Do you need a PIN network? And does it really matter which one you select? Yes! You do, in fact, need two PIN networks, and it does matter which you select … if you are interested in maximizing profits.
All PIN networks have the same basic function of processing transactions with or without a PIN at the point-of-sale, and they have several things in common:
- All process PIN, PIN-less, online bill-pay, e-commerce and ATM transactions.
- All are safe, secure and accepted everywhere in the U.S.
- All are real-time.
- All process every payment channel: in-person, online and mobile.
- All have fraud risk prevention, good approval rates and allow cash back.
However, there are some important differences in PIN networks. Knowing these differences and how they affect your financial institution’s profitability should influence your selection.
- Not all have favorable income to the issuer. The gross and net interchange rates earned can vary wildly.
- Not all have transparent fee structures and not all fee structures are created equal. Some are much more costly.
- Not all have useful data analytics. The best networks can provide clear, comprehensive reporting on interchange.
- Not all allow clean-back plastic (no logo), which is desirable and quite frankly, should now be universally expected.
- Not all are happy just routing their share of your PIN transactions. Some networks are now rerouting transactions that would have required a signature and been routed to Mastercard or Visa. They are even selling this practice as a good thing to their issuers. (Pssst … it’s probably not a good thing for your income!) Additionally, if the FI has an agreement with Visa or Mastercard and its PIN network begins taking signature transactions, it will impact incentives and quite possibly trigger penalties.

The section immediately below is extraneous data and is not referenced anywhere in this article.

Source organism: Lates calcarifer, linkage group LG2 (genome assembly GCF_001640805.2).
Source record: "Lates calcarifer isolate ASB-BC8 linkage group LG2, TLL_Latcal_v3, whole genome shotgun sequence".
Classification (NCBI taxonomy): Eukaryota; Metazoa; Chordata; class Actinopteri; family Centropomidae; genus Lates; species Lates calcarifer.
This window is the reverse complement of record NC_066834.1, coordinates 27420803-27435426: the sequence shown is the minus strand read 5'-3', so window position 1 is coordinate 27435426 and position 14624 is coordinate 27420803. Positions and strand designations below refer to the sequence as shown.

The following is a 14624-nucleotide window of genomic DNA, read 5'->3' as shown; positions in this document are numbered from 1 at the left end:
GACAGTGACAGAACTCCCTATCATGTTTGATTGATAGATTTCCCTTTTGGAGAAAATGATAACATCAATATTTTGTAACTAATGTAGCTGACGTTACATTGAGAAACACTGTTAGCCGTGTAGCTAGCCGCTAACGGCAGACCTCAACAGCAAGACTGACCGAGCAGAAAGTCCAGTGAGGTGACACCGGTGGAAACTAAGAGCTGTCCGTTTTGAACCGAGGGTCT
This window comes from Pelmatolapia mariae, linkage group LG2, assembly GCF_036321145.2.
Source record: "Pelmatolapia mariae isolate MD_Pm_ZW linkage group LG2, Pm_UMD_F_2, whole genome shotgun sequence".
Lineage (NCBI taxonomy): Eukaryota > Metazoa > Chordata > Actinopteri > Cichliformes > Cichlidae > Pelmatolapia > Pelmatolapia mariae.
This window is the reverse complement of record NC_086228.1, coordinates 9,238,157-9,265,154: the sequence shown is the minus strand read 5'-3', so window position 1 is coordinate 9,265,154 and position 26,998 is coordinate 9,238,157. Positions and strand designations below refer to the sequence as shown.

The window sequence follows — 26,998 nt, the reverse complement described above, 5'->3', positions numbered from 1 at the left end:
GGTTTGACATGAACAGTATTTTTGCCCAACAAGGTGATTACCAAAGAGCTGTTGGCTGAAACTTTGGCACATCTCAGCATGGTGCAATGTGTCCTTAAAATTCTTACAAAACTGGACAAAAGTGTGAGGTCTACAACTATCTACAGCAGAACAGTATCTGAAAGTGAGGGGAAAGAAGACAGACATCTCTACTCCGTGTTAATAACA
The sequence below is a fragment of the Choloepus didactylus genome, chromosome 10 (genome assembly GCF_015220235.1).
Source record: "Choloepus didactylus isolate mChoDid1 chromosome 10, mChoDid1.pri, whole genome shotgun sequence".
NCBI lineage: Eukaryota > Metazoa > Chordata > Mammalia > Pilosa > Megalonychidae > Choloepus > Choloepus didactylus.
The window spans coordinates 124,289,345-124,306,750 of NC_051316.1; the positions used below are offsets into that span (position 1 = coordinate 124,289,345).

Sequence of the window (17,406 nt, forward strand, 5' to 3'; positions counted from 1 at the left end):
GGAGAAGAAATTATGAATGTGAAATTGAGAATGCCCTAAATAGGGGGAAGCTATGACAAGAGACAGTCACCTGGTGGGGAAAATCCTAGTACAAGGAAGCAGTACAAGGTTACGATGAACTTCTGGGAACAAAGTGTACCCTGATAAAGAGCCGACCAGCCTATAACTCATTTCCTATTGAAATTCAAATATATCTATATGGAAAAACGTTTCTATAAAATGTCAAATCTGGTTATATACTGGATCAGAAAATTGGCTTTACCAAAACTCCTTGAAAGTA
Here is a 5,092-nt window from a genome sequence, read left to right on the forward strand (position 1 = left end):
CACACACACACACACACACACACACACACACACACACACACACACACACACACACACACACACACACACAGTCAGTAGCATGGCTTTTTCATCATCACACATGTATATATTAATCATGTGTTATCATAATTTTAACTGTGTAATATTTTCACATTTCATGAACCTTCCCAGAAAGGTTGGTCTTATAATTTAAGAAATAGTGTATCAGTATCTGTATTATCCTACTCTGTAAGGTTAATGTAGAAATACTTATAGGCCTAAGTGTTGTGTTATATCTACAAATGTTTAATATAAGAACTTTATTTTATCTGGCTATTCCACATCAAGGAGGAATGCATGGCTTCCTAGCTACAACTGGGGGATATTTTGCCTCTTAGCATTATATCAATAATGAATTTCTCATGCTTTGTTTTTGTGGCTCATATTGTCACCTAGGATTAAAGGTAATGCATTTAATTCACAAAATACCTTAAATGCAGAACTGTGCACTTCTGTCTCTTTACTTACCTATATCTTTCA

Merchants benefit from PIN over signature transactions
Remember the old merchant payment question, “Credit or Debit?” meaning PIN or Signature (SIG)?
National retailers lobbied to control the transaction routing choice so they could route as many transactions as possible to a PIN network instead of SIG, which reduces their processing expenses. The higher their volume, the lower their fee from the PIN network. The lower the cost from the network to the merchant, the lower the interchange coming back to the FI as the issuer. PIN transactions are desirable from the merchant’s perspective because they settle more quickly than signature transactions, and the merchant is more protected from chargeback.
Who owns/operates your PIN Network?
Is it owned/operated by your core provider and/or EFT processor? Is it owned by Mastercard, Visa or Discover? Why should you care? National retailers also lobbied to get the “multiple network” requirement added to the Durbin Amendment, so they could have more choices for routing. What this means to the FI is that the network of the card brand may be forced upon you, but the other network is entirely up to you (not the EFT processor). An FI’s choice of their other network is critical to the overall interchange rate it earns. All networks couple differently due to acquirer/merchant routing choice favoritism, and some will earn top rates for the FI.
PRI’s debit card interchange consultants are experts at best coupling networks for maximum debit card interchange income. FIs can enter into an agreement with any PIN network they choose, and there is no downside to making a change. And when it comes to profitability, the switch is well worth the effort.
Profit Resources specializes in identifying profitability improvement areas for financial institutions through revenue growth, cost control, streamlining processes, and effective use of technology. Contact us to learn more about our personalized approach to propel growth and improve profitability.